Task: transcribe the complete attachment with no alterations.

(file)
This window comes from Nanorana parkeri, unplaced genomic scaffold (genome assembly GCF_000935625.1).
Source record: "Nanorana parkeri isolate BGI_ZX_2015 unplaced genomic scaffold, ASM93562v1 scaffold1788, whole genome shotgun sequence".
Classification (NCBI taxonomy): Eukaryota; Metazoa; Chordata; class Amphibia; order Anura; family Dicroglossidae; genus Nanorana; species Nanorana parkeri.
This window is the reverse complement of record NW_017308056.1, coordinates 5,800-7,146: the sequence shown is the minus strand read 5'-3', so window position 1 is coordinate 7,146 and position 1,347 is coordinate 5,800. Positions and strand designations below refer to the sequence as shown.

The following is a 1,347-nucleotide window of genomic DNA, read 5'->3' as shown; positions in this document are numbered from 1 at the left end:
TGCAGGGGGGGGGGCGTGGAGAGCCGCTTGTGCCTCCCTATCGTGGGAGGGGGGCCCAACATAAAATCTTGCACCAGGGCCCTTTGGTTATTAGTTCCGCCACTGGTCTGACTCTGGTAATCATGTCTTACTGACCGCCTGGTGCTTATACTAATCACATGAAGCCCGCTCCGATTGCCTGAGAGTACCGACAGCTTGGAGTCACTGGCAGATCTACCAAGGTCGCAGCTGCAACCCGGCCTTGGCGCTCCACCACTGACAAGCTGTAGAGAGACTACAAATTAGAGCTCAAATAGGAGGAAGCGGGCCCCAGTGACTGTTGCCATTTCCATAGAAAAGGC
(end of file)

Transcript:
This window comes from Nanorana parkeri, unplaced genomic scaffold (genome assembly GCF_000935625.1).
Source record: "Nanorana parkeri isolate BGI_ZX_2015 unplaced genomic scaffold, ASM93562v1 scaffold1788, whole genome shotgun sequence".
Classification (NCBI taxonomy): Eukaryota; Metazoa; Chordata; class Amphibia; order Anura; family Dicroglossidae; genus Nanorana; species Nanorana parkeri.
This window is the reverse complement of record NW_017308056.1, coordinates 5,800-7,146: the sequence shown is the minus strand read 5'-3', so window position 1 is coordinate 7,146 and position 1,347 is coordinate 5,800. Positions and strand designations below refer to the sequence as shown.

The following is a 1,347-nucleotide window of genomic DNA, read 5'->3' as shown; positions in this document are numbered from 1 at the left end:
TGCAGGGGGGGGGGCGTGGAGAGCCGCTTGTGCCTCCCTATCGTGGGAGGGGGGCCCAACATAAAATCTTGCACCAGGGCCCTTTGGTTATTAGTTCCGCCACTGGTCTGACTCTGGTAATCATGTCTTACTGACCGCCTGGTGCTTATACTAATCACATGAAGCCCGCTCCGATTGCCTGAGAGTACCGACAGCTTGGAGTCACTGGCAGATCTACCAAGGTCGCAGCTGCAACCCGGCCTTGGCGCTCCACCACTGACAAGCTGTAGAGAGACTACAAATTAGAGCTCAAATAGGAGGAAGCGGGCCCCAGTGACTGTTGCCATTTCCATAGAAAAGGC